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Obama announces record-breaking wave of pardons, commutations

 

President Obama on Monday pardoned 78 people and given to other 153 commutations, in which most acts of clemency granted by a U.S. President ever in a single day.

White House Counsel Neil Eggleston announced the decisions in an official blog post. He described all persons pardoned or their sentences reduced “earned.”

“The 231 persons granted the grace of today, all have shown that they are willing to use – or have already made use of – a second chance,” he wrote.

He also said a preview, additional mild decisions in the coming weeks: “I expect the President to further grants of the two commutations, and pardons before he leaves office.”

The decisions could fuel criticism from the right, after an election, the winner of Donald Trump embarked on a law-and-order message, and suggested that the authorities were too soft on crime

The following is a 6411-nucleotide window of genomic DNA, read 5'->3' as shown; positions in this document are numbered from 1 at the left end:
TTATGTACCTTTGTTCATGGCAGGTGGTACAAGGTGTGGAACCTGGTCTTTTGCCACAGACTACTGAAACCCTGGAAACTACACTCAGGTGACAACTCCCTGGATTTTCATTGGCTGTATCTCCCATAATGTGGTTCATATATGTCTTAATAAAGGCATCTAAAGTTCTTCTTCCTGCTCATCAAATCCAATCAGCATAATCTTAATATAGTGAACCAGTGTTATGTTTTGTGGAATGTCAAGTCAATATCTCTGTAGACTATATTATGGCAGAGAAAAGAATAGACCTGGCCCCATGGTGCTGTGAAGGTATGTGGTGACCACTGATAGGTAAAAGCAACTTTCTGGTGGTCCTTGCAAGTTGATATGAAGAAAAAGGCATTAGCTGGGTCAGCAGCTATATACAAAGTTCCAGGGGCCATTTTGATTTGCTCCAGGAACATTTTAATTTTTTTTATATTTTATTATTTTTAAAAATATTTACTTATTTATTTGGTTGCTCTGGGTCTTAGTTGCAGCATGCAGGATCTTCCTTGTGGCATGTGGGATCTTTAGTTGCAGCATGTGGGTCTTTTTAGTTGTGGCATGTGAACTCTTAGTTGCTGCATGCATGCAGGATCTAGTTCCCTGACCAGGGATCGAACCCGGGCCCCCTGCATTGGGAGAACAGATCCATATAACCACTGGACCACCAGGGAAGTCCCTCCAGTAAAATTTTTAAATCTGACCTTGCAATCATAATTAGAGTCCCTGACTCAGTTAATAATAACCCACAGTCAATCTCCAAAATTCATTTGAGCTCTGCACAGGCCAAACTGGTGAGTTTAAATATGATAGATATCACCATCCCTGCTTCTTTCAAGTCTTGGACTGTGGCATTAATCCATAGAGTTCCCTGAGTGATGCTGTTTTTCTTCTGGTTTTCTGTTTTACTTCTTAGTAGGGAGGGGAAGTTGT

But Obama, the granting of commutations to the rapid-fire pace in his last months in office, focusing primarily on the reduction of sentences of those convicted of drug offences rather than apology was.

Pardons amount to forgiveness for a crime that removes restrictions on the right to vote, hold state or local office, or sit on a jury. The pardon also reduces the stigma of conviction.

Eggleston said Obama has pardoned a total of 148 people during his presidency and has penalties reduced the rates of 1,176 messages people, including 395 life-long freedom.

Eggleston said any grace recipient’s story is unique, but a common thread of the rehabilitation is based, all of them. Sorry-have shown the receiver, you have led the life of a productive and law-abiding post-conviction, including a contribution to the community in a meaningful way, he said.

The commutations were announced, as Obama vacations in Hawaii over the holidays.

The Associated Press contributed to this report.

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